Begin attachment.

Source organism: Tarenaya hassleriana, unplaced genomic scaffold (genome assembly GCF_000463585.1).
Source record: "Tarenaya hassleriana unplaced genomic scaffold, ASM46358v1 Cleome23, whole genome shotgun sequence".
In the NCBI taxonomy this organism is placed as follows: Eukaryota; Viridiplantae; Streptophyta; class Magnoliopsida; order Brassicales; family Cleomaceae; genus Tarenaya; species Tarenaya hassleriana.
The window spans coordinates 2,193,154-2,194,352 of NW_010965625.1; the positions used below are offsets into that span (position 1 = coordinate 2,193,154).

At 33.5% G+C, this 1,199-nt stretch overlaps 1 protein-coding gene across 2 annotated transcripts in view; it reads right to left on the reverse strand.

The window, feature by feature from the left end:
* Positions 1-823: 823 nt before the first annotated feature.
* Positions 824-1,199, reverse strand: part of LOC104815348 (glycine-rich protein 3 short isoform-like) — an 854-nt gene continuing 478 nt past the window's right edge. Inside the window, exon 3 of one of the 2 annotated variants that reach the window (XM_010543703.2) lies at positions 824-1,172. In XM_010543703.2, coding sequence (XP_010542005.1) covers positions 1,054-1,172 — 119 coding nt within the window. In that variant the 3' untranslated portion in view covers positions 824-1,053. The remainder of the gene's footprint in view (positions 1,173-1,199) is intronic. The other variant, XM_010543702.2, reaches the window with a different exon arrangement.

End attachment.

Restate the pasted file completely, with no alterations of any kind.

Source organism: Tarenaya hassleriana, unplaced genomic scaffold (genome assembly GCF_000463585.1).
Source record: "Tarenaya hassleriana unplaced genomic scaffold, ASM46358v1 Cleome23, whole genome shotgun sequence".
In the NCBI taxonomy this organism is placed as follows: Eukaryota; Viridiplantae; Streptophyta; class Magnoliopsida; order Brassicales; family Cleomaceae; genus Tarenaya; species Tarenaya hassleriana.
The window spans coordinates 2,193,154-2,194,352 of NW_010965625.1; the positions used below are offsets into that span (position 1 = coordinate 2,193,154).

At 33.5% G+C, this 1,199-nt stretch overlaps 1 protein-coding gene across 2 annotated transcripts in view; it reads right to left on the reverse strand.

The window, feature by feature from the left end:
* Positions 1-823: 823 nt before the first annotated feature.
* Positions 824-1,199, reverse strand: part of LOC104815348 (glycine-rich protein 3 short isoform-like) — an 854-nt gene continuing 478 nt past the window's right edge. Inside the window, exon 3 of one of the 2 annotated variants that reach the window (XM_010543703.2) lies at positions 824-1,172. In XM_010543703.2, coding sequence (XP_010542005.1) covers positions 1,054-1,172 — 119 coding nt within the window. In that variant the 3' untranslated portion in view covers positions 824-1,053. The remainder of the gene's footprint in view (positions 1,173-1,199) is intronic. The other variant, XM_010543702.2, reaches the window with a different exon arrangement.